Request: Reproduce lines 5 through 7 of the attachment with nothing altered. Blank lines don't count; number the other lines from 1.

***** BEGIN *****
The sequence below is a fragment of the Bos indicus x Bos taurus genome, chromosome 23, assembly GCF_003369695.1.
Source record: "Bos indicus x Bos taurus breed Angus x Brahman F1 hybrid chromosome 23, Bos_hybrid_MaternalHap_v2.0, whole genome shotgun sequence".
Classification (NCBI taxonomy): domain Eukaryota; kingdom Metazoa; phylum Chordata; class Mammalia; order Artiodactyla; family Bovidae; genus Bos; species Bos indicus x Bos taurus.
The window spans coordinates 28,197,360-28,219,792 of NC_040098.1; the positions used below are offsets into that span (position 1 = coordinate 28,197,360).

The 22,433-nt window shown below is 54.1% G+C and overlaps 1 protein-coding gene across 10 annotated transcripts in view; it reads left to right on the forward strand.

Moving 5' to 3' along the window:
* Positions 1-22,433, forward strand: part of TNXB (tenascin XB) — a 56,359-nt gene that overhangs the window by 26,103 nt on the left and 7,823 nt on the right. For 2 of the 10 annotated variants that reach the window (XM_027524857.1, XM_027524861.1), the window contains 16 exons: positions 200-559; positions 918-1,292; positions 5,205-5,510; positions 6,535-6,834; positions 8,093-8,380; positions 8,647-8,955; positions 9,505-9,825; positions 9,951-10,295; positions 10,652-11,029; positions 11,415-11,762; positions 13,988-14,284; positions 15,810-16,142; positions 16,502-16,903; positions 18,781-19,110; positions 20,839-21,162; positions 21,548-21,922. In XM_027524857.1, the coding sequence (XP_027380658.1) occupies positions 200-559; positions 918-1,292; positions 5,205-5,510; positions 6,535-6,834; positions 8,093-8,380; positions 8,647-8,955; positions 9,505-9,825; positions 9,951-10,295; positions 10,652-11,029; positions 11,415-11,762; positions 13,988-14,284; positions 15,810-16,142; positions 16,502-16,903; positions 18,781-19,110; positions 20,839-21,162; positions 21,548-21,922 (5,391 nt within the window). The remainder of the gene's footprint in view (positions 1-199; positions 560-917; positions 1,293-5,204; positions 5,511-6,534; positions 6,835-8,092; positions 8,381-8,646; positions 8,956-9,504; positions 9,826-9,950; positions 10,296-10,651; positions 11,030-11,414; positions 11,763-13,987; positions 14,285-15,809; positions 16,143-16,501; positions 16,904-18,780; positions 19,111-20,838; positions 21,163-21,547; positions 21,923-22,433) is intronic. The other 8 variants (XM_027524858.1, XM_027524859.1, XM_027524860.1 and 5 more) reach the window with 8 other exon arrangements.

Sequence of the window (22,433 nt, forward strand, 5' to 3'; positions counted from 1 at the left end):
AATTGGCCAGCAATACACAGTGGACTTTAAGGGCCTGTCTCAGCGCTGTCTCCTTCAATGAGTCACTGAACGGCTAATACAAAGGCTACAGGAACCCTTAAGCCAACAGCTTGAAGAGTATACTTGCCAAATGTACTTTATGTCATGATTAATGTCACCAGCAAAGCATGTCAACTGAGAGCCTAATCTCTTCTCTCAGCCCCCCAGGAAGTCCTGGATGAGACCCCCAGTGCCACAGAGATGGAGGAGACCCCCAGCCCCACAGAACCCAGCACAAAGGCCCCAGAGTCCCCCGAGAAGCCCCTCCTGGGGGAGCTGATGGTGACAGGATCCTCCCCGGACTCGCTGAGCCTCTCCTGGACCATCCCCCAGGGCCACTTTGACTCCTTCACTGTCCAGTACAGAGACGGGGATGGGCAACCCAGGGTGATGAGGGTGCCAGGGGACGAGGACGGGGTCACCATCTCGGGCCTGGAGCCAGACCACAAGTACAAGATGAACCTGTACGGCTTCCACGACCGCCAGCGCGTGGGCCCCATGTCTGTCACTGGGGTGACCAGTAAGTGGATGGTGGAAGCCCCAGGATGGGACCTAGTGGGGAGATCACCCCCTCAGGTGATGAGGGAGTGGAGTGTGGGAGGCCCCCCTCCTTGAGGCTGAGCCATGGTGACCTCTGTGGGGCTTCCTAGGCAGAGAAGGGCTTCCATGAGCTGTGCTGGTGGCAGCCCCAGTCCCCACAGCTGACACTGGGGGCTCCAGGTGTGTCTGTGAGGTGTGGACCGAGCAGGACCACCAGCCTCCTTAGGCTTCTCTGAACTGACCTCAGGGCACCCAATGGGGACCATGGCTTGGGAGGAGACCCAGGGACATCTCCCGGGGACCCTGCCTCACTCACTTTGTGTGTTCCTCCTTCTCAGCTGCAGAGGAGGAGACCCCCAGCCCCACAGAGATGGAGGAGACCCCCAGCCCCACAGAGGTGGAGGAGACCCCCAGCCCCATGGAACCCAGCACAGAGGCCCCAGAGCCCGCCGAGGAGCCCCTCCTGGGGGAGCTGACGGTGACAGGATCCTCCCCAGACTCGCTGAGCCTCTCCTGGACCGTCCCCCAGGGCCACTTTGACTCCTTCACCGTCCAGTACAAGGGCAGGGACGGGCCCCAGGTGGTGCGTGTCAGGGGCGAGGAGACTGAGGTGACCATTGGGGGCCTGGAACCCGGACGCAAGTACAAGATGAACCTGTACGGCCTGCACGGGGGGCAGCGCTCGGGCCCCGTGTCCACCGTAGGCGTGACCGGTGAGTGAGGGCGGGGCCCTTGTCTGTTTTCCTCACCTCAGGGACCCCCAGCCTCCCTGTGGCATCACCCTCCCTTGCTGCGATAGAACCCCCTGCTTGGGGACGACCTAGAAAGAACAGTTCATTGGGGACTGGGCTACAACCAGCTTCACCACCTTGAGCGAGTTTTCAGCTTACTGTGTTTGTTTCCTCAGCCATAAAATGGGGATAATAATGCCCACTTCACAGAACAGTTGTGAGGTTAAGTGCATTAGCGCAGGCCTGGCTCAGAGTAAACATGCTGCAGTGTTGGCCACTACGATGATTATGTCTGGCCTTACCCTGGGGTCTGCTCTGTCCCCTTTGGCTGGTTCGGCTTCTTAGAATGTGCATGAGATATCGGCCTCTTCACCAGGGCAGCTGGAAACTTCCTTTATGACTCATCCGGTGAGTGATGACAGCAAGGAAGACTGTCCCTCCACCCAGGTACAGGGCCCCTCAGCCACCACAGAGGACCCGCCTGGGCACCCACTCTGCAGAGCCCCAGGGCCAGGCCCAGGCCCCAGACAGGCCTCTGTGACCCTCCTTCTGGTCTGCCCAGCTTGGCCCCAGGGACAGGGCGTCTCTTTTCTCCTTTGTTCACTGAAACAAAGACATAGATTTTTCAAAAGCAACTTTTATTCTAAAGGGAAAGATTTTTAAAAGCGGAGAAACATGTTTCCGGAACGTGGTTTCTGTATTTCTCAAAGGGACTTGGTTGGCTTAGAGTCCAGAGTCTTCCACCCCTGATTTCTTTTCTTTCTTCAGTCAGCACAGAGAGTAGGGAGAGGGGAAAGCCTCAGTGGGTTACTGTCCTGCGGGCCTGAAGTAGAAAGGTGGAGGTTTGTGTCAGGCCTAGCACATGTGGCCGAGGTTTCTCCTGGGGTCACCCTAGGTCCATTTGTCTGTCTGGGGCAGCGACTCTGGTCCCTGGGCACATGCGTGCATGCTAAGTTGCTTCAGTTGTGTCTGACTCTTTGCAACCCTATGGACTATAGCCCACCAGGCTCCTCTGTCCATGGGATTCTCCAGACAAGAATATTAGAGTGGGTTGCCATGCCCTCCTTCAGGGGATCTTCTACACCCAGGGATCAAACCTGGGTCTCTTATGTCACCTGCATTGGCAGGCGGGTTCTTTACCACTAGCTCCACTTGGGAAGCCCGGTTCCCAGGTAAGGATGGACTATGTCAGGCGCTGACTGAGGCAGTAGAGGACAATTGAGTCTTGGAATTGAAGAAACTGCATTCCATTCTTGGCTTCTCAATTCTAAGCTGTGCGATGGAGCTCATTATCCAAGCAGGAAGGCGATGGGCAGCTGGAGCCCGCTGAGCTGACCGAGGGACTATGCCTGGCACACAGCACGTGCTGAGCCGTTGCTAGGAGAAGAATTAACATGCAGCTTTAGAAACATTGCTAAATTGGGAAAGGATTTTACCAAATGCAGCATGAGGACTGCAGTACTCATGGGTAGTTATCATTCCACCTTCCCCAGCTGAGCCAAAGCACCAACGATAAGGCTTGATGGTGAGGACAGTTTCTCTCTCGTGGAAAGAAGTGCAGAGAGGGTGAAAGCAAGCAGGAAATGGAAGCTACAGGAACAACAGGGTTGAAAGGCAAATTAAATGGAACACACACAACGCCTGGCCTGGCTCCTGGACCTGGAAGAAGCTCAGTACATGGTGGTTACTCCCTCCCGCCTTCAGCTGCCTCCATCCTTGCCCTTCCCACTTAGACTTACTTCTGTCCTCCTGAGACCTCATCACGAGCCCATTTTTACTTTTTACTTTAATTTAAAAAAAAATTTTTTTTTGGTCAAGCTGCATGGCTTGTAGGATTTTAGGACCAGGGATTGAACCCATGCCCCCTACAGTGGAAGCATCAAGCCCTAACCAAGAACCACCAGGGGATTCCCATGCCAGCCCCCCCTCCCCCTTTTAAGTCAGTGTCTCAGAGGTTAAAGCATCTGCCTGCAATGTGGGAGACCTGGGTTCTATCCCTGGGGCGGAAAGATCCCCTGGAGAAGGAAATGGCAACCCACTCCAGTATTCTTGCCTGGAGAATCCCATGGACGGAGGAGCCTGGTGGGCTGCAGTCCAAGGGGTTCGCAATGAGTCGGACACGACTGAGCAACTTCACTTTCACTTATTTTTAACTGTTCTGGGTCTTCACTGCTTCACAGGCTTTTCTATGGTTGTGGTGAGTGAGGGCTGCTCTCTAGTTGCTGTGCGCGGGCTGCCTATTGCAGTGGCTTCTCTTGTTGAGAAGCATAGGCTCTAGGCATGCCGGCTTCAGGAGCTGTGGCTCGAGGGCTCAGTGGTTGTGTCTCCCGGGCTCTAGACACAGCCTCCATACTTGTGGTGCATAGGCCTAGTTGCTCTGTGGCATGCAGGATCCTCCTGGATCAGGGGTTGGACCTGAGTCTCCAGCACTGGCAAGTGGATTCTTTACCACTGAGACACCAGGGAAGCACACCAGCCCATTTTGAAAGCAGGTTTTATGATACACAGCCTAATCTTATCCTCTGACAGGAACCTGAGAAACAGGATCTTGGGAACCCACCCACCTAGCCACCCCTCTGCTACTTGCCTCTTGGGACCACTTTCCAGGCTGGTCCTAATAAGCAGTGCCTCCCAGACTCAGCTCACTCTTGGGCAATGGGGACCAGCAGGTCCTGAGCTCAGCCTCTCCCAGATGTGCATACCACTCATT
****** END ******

The 22,433-nt window shown below is 54.1% G+C and overlaps 1 protein-coding gene across 10 annotated transcripts in view; it reads left to right on the forward strand.

Moving 5' to 3' along the window:
* Positions 1-22,433, forward strand: part of TNXB (tenascin XB) — a 56,359-nt gene that overhangs the window by 26,103 nt on the left and 7,823 nt on the right. For 2 of the 10 annotated variants that reach the window (XM_027524857.1, XM_027524861.1), the window contains 16 exons: positions 200-559; positions 918-1,292; positions 5,205-5,510; positions 6,535-6,834; positions 8,093-8,380; positions 8,647-8,955; positions 9,505-9,825; positions 9,951-10,295; positions 10,652-11,029; positions 11,415-11,762; positions 13,988-14,284; positions 15,810-16,142; positions 16,502-16,903; positions 18,781-19,110; positions 20,839-21,162; positions 21,548-21,922. In XM_027524857.1, the coding sequence (XP_027380658.1) occupies positions 200-559; positions 918-1,292; positions 5,205-5,510; positions 6,535-6,834; positions 8,093-8,380; positions 8,647-8,955; positions 9,505-9,825; positions 9,951-10,295; positions 10,652-11,029; positions 11,415-11,762; positions 13,988-14,284; positions 15,810-16,142; positions 16,502-16,903; positions 18,781-19,110; positions 20,839-21,162; positions 21,548-21,922 (5,391 nt within the window). The remainder of the gene's footprint in view (positions 1-199; positions 560-917; positions 1,293-5,204; positions 5,511-6,534; positions 6,835-8,092; positions 8,381-8,646; positions 8,956-9,504; positions 9,826-9,950; positions 10,296-10,651; positions 11,030-11,414; positions 11,763-13,987; positions 14,285-15,809; positions 16,143-16,501; positions 16,904-18,780; positions 19,111-20,838; positions 21,163-21,547; positions 21,923-22,433) is intronic. The other 8 variants (XM_027524858.1, XM_027524859.1, XM_027524860.1 and 5 more) reach the window with 8 other exon arrangements.